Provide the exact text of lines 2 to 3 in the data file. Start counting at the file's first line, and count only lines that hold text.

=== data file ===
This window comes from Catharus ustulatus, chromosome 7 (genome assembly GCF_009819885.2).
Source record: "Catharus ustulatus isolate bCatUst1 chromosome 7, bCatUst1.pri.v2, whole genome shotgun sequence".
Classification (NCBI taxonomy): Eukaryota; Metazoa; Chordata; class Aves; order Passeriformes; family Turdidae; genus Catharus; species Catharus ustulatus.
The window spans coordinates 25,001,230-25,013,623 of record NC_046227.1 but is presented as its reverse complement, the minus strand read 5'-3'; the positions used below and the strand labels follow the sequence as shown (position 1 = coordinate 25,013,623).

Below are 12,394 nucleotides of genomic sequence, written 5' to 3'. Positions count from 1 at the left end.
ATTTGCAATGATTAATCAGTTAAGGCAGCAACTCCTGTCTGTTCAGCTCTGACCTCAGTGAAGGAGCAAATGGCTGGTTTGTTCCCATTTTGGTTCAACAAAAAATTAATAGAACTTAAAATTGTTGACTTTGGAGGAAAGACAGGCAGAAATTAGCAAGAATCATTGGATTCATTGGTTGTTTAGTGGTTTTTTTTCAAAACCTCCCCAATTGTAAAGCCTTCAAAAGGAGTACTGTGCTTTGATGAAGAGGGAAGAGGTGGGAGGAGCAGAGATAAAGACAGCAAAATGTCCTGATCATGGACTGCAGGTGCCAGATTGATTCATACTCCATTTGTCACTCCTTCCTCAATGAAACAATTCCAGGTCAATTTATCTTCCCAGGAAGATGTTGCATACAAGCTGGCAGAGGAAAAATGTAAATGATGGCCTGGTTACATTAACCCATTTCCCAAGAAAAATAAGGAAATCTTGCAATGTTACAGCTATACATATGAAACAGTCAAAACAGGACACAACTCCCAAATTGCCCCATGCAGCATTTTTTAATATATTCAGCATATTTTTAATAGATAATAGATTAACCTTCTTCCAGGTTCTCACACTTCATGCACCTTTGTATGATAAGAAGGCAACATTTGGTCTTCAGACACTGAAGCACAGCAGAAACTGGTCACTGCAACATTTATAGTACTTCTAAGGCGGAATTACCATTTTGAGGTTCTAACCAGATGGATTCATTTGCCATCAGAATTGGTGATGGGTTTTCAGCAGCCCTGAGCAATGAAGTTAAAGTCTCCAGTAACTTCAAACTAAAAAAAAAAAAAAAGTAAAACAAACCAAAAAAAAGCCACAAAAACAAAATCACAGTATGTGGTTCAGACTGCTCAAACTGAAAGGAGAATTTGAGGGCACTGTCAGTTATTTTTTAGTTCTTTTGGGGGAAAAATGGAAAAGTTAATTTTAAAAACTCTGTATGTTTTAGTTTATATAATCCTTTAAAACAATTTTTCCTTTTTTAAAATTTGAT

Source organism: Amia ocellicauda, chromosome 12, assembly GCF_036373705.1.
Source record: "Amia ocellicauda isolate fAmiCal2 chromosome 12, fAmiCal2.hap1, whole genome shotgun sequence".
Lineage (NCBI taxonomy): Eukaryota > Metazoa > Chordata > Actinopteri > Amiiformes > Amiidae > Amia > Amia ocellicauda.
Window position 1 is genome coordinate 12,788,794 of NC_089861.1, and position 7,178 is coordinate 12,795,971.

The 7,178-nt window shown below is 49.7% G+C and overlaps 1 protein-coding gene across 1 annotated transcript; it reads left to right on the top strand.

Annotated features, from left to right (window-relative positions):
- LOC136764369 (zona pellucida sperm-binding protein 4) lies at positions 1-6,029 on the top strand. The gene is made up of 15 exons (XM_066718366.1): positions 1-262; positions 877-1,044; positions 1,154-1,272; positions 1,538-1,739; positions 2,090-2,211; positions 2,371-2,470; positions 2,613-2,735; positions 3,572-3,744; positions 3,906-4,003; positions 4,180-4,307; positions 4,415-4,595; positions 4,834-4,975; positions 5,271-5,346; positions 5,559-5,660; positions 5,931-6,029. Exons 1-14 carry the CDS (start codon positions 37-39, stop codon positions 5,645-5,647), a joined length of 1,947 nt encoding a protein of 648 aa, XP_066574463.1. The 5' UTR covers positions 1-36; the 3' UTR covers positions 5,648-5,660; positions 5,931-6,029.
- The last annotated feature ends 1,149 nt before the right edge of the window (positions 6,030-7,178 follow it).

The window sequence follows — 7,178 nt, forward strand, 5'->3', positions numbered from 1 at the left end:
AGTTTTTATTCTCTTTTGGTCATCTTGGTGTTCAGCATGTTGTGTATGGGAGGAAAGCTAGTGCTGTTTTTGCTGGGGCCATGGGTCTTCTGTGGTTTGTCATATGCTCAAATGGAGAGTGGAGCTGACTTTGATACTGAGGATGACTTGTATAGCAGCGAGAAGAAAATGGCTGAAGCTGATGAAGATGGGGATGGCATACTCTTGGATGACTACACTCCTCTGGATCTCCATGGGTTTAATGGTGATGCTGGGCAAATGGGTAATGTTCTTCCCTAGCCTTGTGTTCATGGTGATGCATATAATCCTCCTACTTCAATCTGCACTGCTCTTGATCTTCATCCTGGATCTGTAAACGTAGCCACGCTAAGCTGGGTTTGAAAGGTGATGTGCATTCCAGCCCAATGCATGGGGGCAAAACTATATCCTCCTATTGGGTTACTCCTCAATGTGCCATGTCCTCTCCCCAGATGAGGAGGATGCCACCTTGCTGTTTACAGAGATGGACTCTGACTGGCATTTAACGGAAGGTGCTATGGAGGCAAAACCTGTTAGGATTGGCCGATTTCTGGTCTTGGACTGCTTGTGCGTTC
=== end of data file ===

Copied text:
Source record: "Catharus ustulatus isolate bCatUst1 chromosome 7, bCatUst1.pri.v2, whole genome shotgun sequence".
Classification (NCBI taxonomy): Eukaryota; Metazoa; Chordata; class Aves; order Passeriformes; family Turdidae; genus Catharus; species Catharus ustulatus.